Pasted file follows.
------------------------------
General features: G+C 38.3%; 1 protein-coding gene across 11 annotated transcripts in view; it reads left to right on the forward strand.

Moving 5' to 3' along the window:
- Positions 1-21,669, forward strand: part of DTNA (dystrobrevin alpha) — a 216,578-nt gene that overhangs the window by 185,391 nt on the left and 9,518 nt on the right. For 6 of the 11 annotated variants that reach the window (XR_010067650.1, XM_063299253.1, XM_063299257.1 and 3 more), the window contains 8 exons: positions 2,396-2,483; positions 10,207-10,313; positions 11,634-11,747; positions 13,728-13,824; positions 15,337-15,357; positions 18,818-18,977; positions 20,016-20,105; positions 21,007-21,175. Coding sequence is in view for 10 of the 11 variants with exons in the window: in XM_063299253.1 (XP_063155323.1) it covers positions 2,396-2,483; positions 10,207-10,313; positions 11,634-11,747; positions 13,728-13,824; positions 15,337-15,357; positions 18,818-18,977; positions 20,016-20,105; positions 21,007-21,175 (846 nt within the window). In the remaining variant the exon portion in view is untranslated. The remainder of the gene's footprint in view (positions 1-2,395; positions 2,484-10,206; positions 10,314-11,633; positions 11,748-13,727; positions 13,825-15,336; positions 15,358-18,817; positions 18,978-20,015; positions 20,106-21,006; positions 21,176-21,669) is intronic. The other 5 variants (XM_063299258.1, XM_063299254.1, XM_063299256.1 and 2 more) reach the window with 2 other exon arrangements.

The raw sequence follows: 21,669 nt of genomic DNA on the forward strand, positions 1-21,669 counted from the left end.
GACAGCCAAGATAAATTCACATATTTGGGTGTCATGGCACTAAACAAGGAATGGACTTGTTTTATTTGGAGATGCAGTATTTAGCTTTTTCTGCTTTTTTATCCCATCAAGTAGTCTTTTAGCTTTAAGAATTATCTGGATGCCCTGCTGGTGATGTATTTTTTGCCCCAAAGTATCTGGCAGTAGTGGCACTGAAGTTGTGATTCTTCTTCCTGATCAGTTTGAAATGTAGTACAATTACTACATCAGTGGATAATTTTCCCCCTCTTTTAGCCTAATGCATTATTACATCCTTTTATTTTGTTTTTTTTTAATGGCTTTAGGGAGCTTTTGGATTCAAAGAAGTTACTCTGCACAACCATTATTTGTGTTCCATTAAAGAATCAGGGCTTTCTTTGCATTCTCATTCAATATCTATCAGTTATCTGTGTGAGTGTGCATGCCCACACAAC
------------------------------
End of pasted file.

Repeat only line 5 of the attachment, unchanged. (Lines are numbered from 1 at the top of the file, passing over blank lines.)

GACAGCCAAGATAAATTCACATATTTGGGTGTCATGGCACTAAACAAGGAATGGACTTGTTTTATTTGGAGATGCAGTATTTAGCTTTTTCTGCTTTTTTATCCCATCAAGTAGTCTTTTAGCTTTAAGAATTATCTGGATGCCCTGCTGGTGATGTATTTTTTGCCCCAAAGTATCTGGCAGTAGTGGCACTGAAGTTGTGATTCTTCTTCCTGATCAGTTTGAAATGTAGTACAATTACTACATCAGTGGATAATTTTCCCCCTCTTTTAGCCTAATGCATTATTACATCCTTTTATTTTGTTTTTTTTTAATGGCTTTAGGGAGCTTTTGGATTCAAAGAAGTTACTCTGCACAACCATTATTTGTGTTCCATTAAAGAATCAGGGCTTTCTTTGCATTCTCATTCAATATCTATCAGTTATCTGTGTGAGTGTGCATGCCCACACAAC